Be Your Own Boss

Bernie (who thinks he’s the boss)
He has set up four restaurants (Bernie’s in Upper Changi, Bernie’s BFD on East Coast Parkway, Bernie’s Goes to Town on Boat Quay and Bernie’s on Jalan Tua Kong (now Blooie’s), has been involved in two more (Home Beach Bar and Handlebar), and is now on to his second Botak Jones hawker stall. The first is in Tuas, and the second in Ang Mo Kio.
Sum up your experience running restaurants.
I made more money than I ever had—and I lost it all.
Why keep on running your own food and beverage business?
Bill Gates didn’t start Microsoft to be rich, he did it to be powerful. Steve Jobs started Apple to be an innovator. The focus of strong entrepreneurs is not money but what they do. So even if they lose money they can still keep doing what they do.
How has the transition from restaurants to hawker stalls been?
Boat Quay [his last restaurant] was a financial disaster. We lost a lot of money. By the time we realized what was happening, it was too late to turn it around. BFD was our heyday. We were getting offers everyday from investors. Botak Jones is now starting to brand itself—most of our business is repeat business. We are selling more food at our two stalls than we did at BFD.
How is Botak Jones different from your previous restaurants?
Botak Jones’s business model is smarter than Bernie’s business plan. I went out smarter this time, was quicker at identifying problems and adjusting my business to overcome them.
What are you first: An entrepreneur or a food guy?
I’m an entrepreneur first, a food guy second and a businessman third.
What’s the difference between an entrepreneur and a businessman?
For an entrepreneur, what he does, whether it is food or something else, is his mission. He wants to innovate and bring new stuff to the table. A businessman is someone who is concerned with the nuts and bolts of running a company. Successful entrepreneurs combine these things and bring in people to help in the areas they can’t do themselves.
What qualities do you need to stick it out in the restaurant business?
Drive—lots of drive. You will hit many roadblocks, that’s when you need to take a breather to figure out a way to overcome the hurdles. You also need to learn to sell your ideas to the government authorities. You have to be patient, because different authorities work at different paces. And, you need good relationships—with your customers and staff first, and then with your suppliers. After I lost everything at Boat Quay and resumed business, most of my suppliers agreed to do business with me. They trusted me.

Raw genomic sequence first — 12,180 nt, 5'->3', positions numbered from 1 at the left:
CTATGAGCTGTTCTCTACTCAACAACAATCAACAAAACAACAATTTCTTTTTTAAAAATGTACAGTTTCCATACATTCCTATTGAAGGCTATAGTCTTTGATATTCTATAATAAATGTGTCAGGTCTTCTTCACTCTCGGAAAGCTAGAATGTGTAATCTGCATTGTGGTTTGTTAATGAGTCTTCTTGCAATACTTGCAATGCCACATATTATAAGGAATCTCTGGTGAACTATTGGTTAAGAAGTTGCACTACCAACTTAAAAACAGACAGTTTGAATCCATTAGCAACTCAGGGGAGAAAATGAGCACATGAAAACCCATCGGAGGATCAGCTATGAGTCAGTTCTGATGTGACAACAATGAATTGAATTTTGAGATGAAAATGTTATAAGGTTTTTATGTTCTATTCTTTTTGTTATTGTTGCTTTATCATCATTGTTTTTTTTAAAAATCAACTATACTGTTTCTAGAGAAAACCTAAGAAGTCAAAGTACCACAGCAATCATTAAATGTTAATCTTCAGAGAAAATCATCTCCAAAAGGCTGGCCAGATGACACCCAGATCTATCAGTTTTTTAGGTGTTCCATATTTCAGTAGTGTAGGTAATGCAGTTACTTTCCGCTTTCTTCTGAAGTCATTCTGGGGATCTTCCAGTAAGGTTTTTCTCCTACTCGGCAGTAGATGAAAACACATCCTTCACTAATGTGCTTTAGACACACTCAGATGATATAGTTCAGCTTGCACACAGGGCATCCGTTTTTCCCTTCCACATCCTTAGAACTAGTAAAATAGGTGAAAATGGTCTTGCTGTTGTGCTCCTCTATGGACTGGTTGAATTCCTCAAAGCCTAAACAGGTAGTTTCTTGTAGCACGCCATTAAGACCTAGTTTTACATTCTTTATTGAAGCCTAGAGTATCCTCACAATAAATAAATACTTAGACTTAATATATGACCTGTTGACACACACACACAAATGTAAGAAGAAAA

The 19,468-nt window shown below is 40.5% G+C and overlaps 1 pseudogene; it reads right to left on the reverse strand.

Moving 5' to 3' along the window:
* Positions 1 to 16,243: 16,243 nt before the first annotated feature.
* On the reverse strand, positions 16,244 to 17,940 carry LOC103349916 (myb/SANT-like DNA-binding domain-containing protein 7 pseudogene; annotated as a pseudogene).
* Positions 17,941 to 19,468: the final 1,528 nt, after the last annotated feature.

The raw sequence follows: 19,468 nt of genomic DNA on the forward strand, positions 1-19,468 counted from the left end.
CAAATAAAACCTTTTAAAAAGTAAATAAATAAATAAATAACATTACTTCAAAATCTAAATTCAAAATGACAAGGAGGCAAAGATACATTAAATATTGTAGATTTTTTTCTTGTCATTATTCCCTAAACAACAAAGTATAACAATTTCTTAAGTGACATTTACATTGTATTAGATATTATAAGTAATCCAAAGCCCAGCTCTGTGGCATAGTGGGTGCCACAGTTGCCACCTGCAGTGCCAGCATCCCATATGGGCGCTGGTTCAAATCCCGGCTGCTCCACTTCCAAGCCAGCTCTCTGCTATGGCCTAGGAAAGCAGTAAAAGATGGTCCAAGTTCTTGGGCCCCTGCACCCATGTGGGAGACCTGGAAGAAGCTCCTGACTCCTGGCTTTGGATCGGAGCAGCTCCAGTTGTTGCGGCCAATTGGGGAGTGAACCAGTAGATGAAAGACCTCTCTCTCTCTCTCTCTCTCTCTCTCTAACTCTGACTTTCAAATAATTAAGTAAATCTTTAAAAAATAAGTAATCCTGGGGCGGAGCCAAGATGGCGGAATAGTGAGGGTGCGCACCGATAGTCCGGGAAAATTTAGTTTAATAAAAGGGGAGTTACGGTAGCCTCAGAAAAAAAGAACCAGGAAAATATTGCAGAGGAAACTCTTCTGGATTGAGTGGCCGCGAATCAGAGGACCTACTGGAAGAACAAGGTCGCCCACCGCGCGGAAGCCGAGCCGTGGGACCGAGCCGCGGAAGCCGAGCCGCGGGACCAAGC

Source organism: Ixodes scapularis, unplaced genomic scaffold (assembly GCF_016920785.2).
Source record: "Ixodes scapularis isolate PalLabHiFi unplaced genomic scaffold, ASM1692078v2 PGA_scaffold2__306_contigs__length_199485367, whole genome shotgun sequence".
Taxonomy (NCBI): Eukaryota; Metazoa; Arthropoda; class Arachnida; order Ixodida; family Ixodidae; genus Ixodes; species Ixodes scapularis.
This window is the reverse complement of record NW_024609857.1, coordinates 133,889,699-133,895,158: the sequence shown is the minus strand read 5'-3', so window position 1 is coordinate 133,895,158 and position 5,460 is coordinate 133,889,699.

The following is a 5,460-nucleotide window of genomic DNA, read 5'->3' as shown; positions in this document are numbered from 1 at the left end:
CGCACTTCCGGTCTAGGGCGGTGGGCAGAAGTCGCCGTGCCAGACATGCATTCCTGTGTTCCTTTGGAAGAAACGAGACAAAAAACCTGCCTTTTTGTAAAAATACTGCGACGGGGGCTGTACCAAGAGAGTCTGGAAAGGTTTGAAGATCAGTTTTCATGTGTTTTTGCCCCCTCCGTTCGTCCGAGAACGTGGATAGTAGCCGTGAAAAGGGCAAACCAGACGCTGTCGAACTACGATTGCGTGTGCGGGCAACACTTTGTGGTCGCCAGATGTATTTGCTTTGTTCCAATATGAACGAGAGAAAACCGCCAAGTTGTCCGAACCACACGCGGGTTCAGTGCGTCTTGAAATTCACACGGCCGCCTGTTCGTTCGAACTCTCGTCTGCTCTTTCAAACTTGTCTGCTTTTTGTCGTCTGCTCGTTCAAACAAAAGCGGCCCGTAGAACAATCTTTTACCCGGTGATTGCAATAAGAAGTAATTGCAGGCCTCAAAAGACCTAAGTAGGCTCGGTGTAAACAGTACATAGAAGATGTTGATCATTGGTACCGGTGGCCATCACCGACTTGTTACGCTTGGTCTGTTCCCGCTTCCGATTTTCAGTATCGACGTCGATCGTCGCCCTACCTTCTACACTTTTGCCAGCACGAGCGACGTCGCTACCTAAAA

If you had to do it all over again, is there anything you would do differently?
Knowing what I know now about the restaurant business, I would have tried to be smarter from the start. I would not have done the club thing [at Boat Quay], I would have paid more attention to stalls and catering, and let restaurants and clubs be the second generation of my business. But there is a Catch-22 to all this—my stalls would not be successful now if people didn’t already know me from my restaurants.
Any advice for would-be restaurateurs?
Don’t do it for the money. Let the money be a measuring stick of your success, a bonus. Judge your restaurant by the degree of satisfaction you get out of it. For me, wanting to build something and having people find value in what I’ve done keeps me motivated. And you gotta have fun! F&B is about entertainment, making sure that your customers are having a good time.
Samia Ahad (the seasoned boss)
About six years ago she opened her first restaurant, Coriander Leaf, which is still going strong. Not only does it dish out delicious food, it offers cookery classes and corporate training. How does Samia do it? She’s tough, she’s worldly and she’s just damn good at what she does.
You started as a cook before opening your own restaurant. What was that like?
I started cooking in my early 30s (late for chefs). I worked as a line cook in New York City till I was seven months pregnant and then got literally thrown out as nobody could get around me in the narrow kitchen aisles. I then took a break before moving to Singapore. Here, I held a cookery class at home for a group of friends. It was supposed to be a one-off affair, but it evolved into a thrice weekly thing. Encouraged by the response, I decided to take it to the next stage. My initial plan was to open a cookery school, but it didn’t make business sense at that time, so I decided to go the whole hog and open a restaurant from where I could also run cookery classes.
What did you learn during your years in the kitchen that helped you start and run your own restaurant?